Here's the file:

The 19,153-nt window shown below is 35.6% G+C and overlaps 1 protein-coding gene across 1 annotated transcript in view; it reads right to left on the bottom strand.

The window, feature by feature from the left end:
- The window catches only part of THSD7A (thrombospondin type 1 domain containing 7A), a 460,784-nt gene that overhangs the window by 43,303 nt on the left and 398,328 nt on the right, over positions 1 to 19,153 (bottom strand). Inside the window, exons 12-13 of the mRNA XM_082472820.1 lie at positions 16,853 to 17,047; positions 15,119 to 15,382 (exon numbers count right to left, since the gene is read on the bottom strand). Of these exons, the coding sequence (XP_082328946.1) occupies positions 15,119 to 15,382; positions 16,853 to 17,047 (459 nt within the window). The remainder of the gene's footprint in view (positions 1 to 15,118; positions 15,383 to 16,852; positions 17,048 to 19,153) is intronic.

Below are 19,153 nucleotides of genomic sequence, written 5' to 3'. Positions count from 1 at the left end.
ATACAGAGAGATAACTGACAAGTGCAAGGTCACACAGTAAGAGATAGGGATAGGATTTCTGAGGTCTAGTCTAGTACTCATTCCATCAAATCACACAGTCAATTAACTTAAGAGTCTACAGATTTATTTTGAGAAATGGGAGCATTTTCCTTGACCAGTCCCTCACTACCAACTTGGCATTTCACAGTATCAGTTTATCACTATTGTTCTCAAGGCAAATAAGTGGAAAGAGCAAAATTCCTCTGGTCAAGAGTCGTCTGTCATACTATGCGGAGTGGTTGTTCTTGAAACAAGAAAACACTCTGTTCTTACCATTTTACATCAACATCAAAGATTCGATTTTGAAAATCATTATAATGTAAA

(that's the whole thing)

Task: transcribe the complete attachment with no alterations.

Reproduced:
The 19,153-nt window shown below is 35.6% G+C and overlaps 1 protein-coding gene across 1 annotated transcript in view; it reads right to left on the bottom strand.

The window, feature by feature from the left end:
- The window catches only part of THSD7A (thrombospondin type 1 domain containing 7A), a 460,784-nt gene that overhangs the window by 43,303 nt on the left and 398,328 nt on the right, over positions 1 to 19,153 (bottom strand). Inside the window, exons 12-13 of the mRNA XM_082472820.1 lie at positions 16,853 to 17,047; positions 15,119 to 15,382 (exon numbers count right to left, since the gene is read on the bottom strand). Of these exons, the coding sequence (XP_082328946.1) occupies positions 15,119 to 15,382; positions 16,853 to 17,047 (459 nt within the window). The remainder of the gene's footprint in view (positions 1 to 15,118; positions 15,383 to 16,852; positions 17,048 to 19,153) is intronic.

Below are 19,153 nucleotides of genomic sequence, written 5' to 3'. Positions count from 1 at the left end.
ATACAGAGAGATAACTGACAAGTGCAAGGTCACACAGTAAGAGATAGGGATAGGATTTCTGAGGTCTAGTCTAGTACTCATTCCATCAAATCACACAGTCAATTAACTTAAGAGTCTACAGATTTATTTTGAGAAATGGGAGCATTTTCCTTGACCAGTCCCTCACTACCAACTTGGCATTTCACAGTATCAGTTTATCACTATTGTTCTCAAGGCAAATAAGTGGAAAGAGCAAAATTCCTCTGGTCAAGAGTCGTCTGTCATACTATGCGGAGTGGTTGTTCTTGAAACAAGAAAACACTCTGTTCTTACCATTTTACATCAACATCAAAGATTCGATTTTGAAAATCATTATAATGTAAA